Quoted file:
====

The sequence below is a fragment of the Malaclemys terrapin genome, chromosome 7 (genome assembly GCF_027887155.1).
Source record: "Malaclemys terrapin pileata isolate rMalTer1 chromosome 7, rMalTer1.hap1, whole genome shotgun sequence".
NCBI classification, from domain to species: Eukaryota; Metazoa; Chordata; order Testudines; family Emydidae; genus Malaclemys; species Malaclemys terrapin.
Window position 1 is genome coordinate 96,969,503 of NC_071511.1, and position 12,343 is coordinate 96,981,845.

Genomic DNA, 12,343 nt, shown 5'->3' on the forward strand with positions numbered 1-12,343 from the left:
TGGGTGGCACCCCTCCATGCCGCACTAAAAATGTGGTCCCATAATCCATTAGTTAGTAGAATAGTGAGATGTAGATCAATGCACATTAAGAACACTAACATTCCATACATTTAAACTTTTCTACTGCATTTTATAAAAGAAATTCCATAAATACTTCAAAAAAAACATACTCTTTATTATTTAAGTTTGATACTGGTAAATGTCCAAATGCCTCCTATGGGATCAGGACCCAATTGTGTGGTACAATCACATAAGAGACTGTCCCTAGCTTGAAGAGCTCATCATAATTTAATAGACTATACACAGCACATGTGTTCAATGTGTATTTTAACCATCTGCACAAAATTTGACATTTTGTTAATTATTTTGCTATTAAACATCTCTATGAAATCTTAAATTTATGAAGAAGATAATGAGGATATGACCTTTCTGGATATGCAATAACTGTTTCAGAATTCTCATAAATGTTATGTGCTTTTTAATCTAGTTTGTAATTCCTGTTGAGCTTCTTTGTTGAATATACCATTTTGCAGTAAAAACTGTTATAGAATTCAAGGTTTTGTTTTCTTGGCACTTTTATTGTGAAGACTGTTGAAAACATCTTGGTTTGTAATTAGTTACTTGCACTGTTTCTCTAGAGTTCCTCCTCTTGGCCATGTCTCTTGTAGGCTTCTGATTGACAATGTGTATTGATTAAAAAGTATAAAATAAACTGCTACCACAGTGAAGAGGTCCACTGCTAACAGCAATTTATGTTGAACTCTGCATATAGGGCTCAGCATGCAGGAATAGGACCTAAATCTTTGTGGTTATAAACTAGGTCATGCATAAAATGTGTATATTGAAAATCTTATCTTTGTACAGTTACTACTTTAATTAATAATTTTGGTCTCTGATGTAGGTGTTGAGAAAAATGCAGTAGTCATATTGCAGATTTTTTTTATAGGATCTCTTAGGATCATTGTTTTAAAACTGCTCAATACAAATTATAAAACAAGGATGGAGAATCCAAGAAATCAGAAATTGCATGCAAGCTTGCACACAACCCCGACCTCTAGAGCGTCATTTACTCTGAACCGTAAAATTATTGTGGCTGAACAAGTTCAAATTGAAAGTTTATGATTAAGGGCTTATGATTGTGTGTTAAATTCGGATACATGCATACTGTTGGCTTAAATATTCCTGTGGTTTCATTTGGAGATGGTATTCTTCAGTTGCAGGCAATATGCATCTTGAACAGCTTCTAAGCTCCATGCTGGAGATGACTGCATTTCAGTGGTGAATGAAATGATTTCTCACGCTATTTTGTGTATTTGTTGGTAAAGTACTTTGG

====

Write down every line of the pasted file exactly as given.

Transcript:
The sequence below is a fragment of the Malaclemys terrapin genome, chromosome 7 (genome assembly GCF_027887155.1).
Source record: "Malaclemys terrapin pileata isolate rMalTer1 chromosome 7, rMalTer1.hap1, whole genome shotgun sequence".
NCBI classification, from domain to species: Eukaryota; Metazoa; Chordata; order Testudines; family Emydidae; genus Malaclemys; species Malaclemys terrapin.
Window position 1 is genome coordinate 96,969,503 of NC_071511.1, and position 12,343 is coordinate 96,981,845.

Genomic DNA, 12,343 nt, shown 5'->3' on the forward strand with positions numbered 1-12,343 from the left:
TGGGTGGCACCCCTCCATGCCGCACTAAAAATGTGGTCCCATAATCCATTAGTTAGTAGAATAGTGAGATGTAGATCAATGCACATTAAGAACACTAACATTCCATACATTTAAACTTTTCTACTGCATTTTATAAAAGAAATTCCATAAATACTTCAAAAAAAACATACTCTTTATTATTTAAGTTTGATACTGGTAAATGTCCAAATGCCTCCTATGGGATCAGGACCCAATTGTGTGGTACAATCACATAAGAGACTGTCCCTAGCTTGAAGAGCTCATCATAATTTAATAGACTATACACAGCACATGTGTTCAATGTGTATTTTAACCATCTGCACAAAATTTGACATTTTGTTAATTATTTTGCTATTAAACATCTCTATGAAATCTTAAATTTATGAAGAAGATAATGAGGATATGACCTTTCTGGATATGCAATAACTGTTTCAGAATTCTCATAAATGTTATGTGCTTTTTAATCTAGTTTGTAATTCCTGTTGAGCTTCTTTGTTGAATATACCATTTTGCAGTAAAAACTGTTATAGAATTCAAGGTTTTGTTTTCTTGGCACTTTTATTGTGAAGACTGTTGAAAACATCTTGGTTTGTAATTAGTTACTTGCACTGTTTCTCTAGAGTTCCTCCTCTTGGCCATGTCTCTTGTAGGCTTCTGATTGACAATGTGTATTGATTAAAAAGTATAAAATAAACTGCTACCACAGTGAAGAGGTCCACTGCTAACAGCAATTTATGTTGAACTCTGCATATAGGGCTCAGCATGCAGGAATAGGACCTAAATCTTTGTGGTTATAAACTAGGTCATGCATAAAATGTGTATATTGAAAATCTTATCTTTGTACAGTTACTACTTTAATTAATAATTTTGGTCTCTGATGTAGGTGTTGAGAAAAATGCAGTAGTCATATTGCAGATTTTTTTTATAGGATCTCTTAGGATCATTGTTTTAAAACTGCTCAATACAAATTATAAAACAAGGATGGAGAATCCAAGAAATCAGAAATTGCATGCAAGCTTGCACACAACCCCGACCTCTAGAGCGTCATTTACTCTGAACCGTAAAATTATTGTGGCTGAACAAGTTCAAATTGAAAGTTTATGATTAAGGGCTTATGATTGTGTGTTAAATTCGGATACATGCATACTGTTGGCTTAAATATTCCTGTGGTTTCATTTGGAGATGGTATTCTTCAGTTGCAGGCAATATGCATCTTGAACAGCTTCTAAGCTCCATGCTGGAGATGACTGCATTTCAGTGGTGAATGAAATGATTTCTCACGCTATTTTGTGTATTTGTTGGTAAAGTACTTTGG